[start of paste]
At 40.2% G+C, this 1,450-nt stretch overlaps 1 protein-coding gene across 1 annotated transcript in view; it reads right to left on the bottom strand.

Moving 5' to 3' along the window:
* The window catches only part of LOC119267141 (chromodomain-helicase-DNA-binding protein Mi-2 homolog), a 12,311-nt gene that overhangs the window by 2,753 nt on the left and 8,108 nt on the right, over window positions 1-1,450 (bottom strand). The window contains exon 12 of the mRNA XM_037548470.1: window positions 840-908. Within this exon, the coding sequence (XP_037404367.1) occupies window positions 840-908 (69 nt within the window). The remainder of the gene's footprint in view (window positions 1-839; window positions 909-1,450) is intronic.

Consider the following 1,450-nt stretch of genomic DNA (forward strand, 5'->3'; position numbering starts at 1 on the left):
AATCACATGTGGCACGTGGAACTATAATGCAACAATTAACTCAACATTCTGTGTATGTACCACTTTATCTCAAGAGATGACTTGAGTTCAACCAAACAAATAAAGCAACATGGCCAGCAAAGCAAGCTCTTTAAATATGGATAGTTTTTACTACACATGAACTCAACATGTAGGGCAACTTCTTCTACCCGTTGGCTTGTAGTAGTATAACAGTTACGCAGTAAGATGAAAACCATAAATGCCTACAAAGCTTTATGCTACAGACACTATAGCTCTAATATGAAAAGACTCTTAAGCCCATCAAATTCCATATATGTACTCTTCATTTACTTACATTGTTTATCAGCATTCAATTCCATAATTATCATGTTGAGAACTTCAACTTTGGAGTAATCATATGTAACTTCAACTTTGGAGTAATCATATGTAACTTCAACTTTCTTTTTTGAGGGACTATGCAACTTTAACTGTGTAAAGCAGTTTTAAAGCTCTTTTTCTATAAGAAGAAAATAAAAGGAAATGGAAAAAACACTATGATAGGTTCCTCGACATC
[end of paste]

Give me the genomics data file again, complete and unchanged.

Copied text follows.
At 40.2% G+C, this 1,450-nt stretch overlaps 1 protein-coding gene across 1 annotated transcript in view; it reads right to left on the bottom strand.

Moving 5' to 3' along the window:
* The window catches only part of LOC119267141 (chromodomain-helicase-DNA-binding protein Mi-2 homolog), a 12,311-nt gene that overhangs the window by 2,753 nt on the left and 8,108 nt on the right, over window positions 1-1,450 (bottom strand). The window contains exon 12 of the mRNA XM_037548470.1: window positions 840-908. Within this exon, the coding sequence (XP_037404367.1) occupies window positions 840-908 (69 nt within the window). The remainder of the gene's footprint in view (window positions 1-839; window positions 909-1,450) is intronic.

Consider the following 1,450-nt stretch of genomic DNA (forward strand, 5'->3'; position numbering starts at 1 on the left):
AATCACATGTGGCACGTGGAACTATAATGCAACAATTAACTCAACATTCTGTGTATGTACCACTTTATCTCAAGAGATGACTTGAGTTCAACCAAACAAATAAAGCAACATGGCCAGCAAAGCAAGCTCTTTAAATATGGATAGTTTTTACTACACATGAACTCAACATGTAGGGCAACTTCTTCTACCCGTTGGCTTGTAGTAGTATAACAGTTACGCAGTAAGATGAAAACCATAAATGCCTACAAAGCTTTATGCTACAGACACTATAGCTCTAATATGAAAAGACTCTTAAGCCCATCAAATTCCATATATGTACTCTTCATTTACTTACATTGTTTATCAGCATTCAATTCCATAATTATCATGTTGAGAACTTCAACTTTGGAGTAATCATATGTAACTTCAACTTTGGAGTAATCATATGTAACTTCAACTTTCTTTTTTGAGGGACTATGCAACTTTAACTGTGTAAAGCAGTTTTAAAGCTCTTTTTCTATAAGAAGAAAATAAAAGGAAATGGAAAAAACACTATGATAGGTTCCTCGACATC